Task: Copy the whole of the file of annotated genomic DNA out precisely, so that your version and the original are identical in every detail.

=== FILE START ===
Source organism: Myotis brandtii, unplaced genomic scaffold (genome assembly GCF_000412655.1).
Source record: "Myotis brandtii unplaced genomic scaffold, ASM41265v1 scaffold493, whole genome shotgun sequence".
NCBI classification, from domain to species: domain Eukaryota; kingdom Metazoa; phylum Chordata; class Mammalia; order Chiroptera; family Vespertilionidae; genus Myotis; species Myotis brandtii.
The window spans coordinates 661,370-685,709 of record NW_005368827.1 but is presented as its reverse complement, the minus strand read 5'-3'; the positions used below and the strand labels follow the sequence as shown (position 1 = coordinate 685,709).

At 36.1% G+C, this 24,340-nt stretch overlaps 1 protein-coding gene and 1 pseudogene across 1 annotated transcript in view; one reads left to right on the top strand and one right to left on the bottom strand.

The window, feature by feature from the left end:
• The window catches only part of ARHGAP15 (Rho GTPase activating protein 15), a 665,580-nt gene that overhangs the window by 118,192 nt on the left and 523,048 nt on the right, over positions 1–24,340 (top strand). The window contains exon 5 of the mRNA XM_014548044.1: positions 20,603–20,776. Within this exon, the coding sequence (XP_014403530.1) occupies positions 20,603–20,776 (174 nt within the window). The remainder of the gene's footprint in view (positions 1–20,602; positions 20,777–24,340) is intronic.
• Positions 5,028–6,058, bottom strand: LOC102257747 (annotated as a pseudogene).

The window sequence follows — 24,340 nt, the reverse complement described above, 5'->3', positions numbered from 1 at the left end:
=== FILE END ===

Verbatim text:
Source organism: Myotis brandtii, unplaced genomic scaffold (genome assembly GCF_000412655.1).
Source record: "Myotis brandtii unplaced genomic scaffold, ASM41265v1 scaffold493, whole genome shotgun sequence".
NCBI classification, from domain to species: domain Eukaryota; kingdom Metazoa; phylum Chordata; class Mammalia; order Chiroptera; family Vespertilionidae; genus Myotis; species Myotis brandtii.
The window spans coordinates 661,370-685,709 of record NW_005368827.1 but is presented as its reverse complement, the minus strand read 5'-3'; the positions used below and the strand labels follow the sequence as shown (position 1 = coordinate 685,709).

At 36.1% G+C, this 24,340-nt stretch overlaps 1 protein-coding gene and 1 pseudogene across 1 annotated transcript in view; one reads left to right on the top strand and one right to left on the bottom strand.

The window, feature by feature from the left end:
• The window catches only part of ARHGAP15 (Rho GTPase activating protein 15), a 665,580-nt gene that overhangs the window by 118,192 nt on the left and 523,048 nt on the right, over positions 1–24,340 (top strand). The window contains exon 5 of the mRNA XM_014548044.1: positions 20,603–20,776. Within this exon, the coding sequence (XP_014403530.1) occupies positions 20,603–20,776 (174 nt within the window). The remainder of the gene's footprint in view (positions 1–20,602; positions 20,777–24,340) is intronic.
• Positions 5,028–6,058, bottom strand: LOC102257747 (annotated as a pseudogene).

The window sequence follows — 24,340 nt, the reverse complement described above, 5'->3', positions numbered from 1 at the left end: